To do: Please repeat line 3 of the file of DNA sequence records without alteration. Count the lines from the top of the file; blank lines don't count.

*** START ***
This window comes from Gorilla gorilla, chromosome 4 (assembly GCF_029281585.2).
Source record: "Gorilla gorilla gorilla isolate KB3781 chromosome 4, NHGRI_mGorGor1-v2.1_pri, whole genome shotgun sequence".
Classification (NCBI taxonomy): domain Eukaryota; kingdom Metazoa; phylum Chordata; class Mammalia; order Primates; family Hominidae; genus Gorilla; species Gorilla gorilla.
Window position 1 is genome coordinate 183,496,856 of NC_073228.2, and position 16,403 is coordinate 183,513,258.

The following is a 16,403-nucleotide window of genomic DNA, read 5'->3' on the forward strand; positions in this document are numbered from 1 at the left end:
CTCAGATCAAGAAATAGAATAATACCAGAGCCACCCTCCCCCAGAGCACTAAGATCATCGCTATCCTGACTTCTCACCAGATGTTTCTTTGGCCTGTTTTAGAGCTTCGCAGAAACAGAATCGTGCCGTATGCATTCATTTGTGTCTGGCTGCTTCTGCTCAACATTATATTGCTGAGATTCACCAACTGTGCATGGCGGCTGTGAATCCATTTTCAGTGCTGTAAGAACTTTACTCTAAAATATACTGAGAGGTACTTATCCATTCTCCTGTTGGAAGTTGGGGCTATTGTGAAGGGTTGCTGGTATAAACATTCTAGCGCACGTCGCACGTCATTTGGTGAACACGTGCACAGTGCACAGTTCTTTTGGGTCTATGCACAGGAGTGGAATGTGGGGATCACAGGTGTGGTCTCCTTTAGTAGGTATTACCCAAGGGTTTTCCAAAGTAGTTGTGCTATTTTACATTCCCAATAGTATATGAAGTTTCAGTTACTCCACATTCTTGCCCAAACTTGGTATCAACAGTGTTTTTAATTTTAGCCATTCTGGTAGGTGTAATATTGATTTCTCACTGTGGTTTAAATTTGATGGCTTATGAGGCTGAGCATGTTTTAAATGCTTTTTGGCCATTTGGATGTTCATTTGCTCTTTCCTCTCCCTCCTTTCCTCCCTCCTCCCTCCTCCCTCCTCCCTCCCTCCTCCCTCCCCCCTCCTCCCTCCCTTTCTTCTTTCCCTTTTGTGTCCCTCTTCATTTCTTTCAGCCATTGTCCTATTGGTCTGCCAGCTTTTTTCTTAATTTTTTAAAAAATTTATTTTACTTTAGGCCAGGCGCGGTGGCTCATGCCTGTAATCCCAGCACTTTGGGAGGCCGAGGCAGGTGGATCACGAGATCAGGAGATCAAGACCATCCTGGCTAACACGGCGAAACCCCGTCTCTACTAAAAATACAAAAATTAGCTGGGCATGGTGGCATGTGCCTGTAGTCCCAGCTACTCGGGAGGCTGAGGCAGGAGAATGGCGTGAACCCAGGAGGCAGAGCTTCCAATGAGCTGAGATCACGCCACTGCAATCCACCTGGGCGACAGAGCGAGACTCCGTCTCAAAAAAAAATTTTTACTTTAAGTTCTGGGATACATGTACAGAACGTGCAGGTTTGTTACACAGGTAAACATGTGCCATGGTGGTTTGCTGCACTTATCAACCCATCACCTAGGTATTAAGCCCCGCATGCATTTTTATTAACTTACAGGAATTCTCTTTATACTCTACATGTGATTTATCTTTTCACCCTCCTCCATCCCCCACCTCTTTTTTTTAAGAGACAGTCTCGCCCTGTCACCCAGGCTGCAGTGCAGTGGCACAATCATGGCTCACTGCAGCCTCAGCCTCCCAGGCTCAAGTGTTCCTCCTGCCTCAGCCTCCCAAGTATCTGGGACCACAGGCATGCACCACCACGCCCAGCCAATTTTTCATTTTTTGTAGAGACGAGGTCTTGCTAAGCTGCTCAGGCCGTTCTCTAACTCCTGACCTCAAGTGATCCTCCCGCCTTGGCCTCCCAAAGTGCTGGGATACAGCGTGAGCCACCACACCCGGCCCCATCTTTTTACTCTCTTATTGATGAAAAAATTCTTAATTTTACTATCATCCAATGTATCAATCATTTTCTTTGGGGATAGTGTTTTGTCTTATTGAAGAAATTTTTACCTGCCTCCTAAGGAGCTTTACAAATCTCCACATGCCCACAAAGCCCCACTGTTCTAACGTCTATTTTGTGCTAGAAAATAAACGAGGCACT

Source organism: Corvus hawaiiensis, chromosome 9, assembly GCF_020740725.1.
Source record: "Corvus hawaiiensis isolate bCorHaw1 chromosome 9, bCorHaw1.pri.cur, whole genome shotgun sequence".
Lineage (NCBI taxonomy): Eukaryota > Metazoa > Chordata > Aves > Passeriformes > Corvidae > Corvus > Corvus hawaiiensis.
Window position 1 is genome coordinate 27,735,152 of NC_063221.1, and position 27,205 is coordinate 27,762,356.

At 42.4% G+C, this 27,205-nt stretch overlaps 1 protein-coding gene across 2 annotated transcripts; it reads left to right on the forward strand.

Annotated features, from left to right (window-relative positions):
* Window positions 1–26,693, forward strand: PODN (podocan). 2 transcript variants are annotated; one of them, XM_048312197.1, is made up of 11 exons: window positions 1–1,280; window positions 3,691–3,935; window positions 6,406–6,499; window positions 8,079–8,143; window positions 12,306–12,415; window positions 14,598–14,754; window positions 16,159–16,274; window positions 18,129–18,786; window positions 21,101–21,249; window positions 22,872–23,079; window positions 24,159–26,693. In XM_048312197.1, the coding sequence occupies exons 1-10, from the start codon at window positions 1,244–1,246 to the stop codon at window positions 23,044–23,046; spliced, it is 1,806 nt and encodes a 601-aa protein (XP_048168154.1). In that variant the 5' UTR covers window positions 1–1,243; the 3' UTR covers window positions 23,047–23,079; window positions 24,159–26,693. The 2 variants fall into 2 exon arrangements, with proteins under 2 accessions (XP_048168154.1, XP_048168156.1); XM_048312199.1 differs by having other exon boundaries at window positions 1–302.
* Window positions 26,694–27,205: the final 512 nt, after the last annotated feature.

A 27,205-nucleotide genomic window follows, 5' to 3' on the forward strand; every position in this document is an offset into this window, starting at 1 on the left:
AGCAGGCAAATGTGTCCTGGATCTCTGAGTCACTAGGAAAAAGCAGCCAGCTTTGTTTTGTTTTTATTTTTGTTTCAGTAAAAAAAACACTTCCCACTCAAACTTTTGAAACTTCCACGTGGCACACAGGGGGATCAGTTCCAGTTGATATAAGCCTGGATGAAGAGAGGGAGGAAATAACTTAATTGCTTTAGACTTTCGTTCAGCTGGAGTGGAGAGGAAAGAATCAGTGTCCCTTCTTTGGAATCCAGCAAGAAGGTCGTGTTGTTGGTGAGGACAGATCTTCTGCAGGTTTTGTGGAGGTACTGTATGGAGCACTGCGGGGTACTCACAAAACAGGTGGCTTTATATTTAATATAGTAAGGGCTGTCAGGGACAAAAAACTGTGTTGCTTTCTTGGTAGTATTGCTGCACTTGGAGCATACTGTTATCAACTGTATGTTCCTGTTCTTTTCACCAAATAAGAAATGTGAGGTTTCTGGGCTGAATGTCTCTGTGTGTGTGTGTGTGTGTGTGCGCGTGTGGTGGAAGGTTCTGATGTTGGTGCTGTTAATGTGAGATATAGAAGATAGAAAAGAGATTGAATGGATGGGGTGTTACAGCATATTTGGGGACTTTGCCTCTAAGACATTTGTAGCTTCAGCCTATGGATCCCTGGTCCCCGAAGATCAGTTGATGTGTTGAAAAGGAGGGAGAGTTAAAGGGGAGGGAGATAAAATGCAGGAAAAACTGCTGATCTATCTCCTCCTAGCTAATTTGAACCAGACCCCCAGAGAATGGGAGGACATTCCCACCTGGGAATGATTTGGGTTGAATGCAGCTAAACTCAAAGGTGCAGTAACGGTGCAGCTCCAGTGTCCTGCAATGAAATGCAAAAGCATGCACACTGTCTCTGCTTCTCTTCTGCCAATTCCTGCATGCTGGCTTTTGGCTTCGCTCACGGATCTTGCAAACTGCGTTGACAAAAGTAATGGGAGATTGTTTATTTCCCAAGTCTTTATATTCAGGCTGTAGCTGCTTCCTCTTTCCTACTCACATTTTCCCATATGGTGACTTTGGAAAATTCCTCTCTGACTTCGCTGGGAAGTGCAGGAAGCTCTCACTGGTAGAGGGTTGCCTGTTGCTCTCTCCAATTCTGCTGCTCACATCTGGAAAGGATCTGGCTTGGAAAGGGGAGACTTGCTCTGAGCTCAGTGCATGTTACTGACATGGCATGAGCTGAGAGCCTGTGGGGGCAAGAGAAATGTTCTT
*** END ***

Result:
Classification (NCBI taxonomy): domain Eukaryota; kingdom Metazoa; phylum Chordata; class Mammalia; order Primates; family Hominidae; genus Gorilla; species Gorilla gorilla.